MIG Update – April 26, 2021
AMA Guides – To Use or Not to Use?
There are many navigational zigs and zags when dealing with Chronic Pain cases and MIG limits.
In a continuation from last week’s edition on the AMA Guide 6th Edition, the cases reviewed this week confirm the need for “objective criteria” in evaluating chronic pain, with the Tribunal in one case noting that the AMA Guides though are not binding.
Factor: AMA Guides
In Vasconcelos v TD (19-013800), Vasconcelos sought removal from the MIG on the basis of persistent neck and upper back pain that impairs his ability to function at work. He asserted that he suffers from chronic pain syndrome based on comments in the OCF-18 that he had “chronicity, chronic pain and multiple site injuries that were barriers to optimal recovery”.
‘MIG hold’ – The Tribunal’s finding:
- The OCF-18 and comments do not diagnose Vasconcelos with chronic pain based on any objective criteria
- Vasconcelos’ family doctor did not discuss his level of pain or its effects on his function
- His functionality is inconsistent with chronic pain, as he returned to work within days post-accident and does not rely on prescription medication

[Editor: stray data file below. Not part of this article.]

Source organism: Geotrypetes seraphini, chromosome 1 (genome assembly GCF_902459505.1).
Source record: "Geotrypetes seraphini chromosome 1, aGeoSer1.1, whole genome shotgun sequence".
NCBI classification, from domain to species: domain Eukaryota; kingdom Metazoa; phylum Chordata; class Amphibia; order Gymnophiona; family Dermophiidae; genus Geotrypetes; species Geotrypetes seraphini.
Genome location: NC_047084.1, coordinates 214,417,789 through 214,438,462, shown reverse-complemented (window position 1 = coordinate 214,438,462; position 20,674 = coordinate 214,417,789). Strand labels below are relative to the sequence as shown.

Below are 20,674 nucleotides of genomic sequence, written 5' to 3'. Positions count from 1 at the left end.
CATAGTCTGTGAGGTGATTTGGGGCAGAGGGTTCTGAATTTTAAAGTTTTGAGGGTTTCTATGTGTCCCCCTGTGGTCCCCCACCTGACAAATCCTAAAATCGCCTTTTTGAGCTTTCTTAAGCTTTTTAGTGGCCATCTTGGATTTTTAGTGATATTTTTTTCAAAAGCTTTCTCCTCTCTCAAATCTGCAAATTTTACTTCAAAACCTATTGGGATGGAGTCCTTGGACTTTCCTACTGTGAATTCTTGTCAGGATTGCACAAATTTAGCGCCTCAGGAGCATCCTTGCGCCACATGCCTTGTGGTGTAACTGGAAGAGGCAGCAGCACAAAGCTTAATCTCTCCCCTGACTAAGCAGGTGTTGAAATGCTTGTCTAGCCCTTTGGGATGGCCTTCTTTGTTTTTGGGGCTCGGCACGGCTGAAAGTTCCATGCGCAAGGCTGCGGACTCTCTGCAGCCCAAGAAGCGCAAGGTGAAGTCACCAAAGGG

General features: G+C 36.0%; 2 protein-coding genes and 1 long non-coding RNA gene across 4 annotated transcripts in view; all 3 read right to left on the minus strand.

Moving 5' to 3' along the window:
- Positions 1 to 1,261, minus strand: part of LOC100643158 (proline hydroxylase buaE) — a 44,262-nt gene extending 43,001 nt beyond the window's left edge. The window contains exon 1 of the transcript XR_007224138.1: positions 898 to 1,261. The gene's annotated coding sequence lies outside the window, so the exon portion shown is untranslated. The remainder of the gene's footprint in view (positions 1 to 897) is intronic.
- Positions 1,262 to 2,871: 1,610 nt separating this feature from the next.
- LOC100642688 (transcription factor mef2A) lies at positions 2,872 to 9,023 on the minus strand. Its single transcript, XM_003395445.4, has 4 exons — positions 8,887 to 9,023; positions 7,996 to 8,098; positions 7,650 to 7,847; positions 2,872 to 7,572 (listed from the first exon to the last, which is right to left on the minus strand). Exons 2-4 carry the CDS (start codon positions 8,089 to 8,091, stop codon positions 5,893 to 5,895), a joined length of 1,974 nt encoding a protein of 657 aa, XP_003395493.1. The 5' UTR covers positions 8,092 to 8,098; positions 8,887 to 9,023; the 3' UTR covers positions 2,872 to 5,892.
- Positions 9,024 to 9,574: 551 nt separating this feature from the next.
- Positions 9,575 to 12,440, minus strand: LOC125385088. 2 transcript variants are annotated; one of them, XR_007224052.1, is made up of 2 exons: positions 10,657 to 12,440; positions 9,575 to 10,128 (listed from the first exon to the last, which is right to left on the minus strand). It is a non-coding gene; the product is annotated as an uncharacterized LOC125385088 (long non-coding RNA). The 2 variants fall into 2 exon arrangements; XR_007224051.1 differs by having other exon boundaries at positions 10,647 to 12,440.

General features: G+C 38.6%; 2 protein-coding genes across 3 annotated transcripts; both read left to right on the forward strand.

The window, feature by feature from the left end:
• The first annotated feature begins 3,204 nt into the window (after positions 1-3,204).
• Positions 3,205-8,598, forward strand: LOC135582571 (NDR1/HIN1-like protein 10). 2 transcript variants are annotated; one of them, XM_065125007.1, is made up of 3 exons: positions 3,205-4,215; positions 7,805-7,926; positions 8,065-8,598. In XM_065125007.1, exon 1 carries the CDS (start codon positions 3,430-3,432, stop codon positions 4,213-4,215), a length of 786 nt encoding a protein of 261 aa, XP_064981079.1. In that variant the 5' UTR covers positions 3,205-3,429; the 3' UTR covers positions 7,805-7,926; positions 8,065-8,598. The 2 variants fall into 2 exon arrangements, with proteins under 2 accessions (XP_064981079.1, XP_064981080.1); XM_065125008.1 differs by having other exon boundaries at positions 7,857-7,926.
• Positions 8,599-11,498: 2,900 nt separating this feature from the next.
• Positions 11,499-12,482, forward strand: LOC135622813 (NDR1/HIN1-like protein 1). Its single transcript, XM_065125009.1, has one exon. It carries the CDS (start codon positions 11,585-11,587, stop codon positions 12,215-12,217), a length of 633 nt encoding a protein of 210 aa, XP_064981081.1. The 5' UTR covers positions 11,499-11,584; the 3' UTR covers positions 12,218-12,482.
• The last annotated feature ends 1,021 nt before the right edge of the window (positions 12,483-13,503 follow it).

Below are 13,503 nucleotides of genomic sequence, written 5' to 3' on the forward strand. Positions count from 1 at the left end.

- No medical evidence to counter the IE conducted nine months post-accident that concluded Vasconcelos’s injuries fall within the MIG from a musculoskeletal perspective
Of note, the Tribunal’s analysis appears to be based on select criteria found in the AMA Guides without specifically referencing same.
In Kar v Aviva (19-006570), Kar submitted that he has a history of back pain that was exacerbated by the accident, causing functional impairment. To this end, he submitted that he suffers from chronic pain and psychological impairments as result of the accident.
The Respondent submitted that Kar has not been specifically diagnosed with chronic pain syndrome and does not meet any of the criteria for chronic pain outlined by the AMA Guides.
‘MIG escape’ – The Tribunal’s finding:
- “The criteria in the AMA Guides provide a helpful analytical tool for assessing chronic pain claims”
- A diagnosis of chronic pain syndrome (as opposed to just chronic pain) is not strictly required for removal from the MIG
- Even though the AMA Guides criteria are not binding, Kar’s chronic pain meets at least three of the six criteria required:
- His dependence on pain relieving injections long after the accident
- His short-term disability absences from work, inability to stand or sit for long periods of time
- His alleged development of psychosocial sequelae from the accident
- Kar has in fact been diagnosed with chronic pain by his family doctor and in a report over two years post-accident
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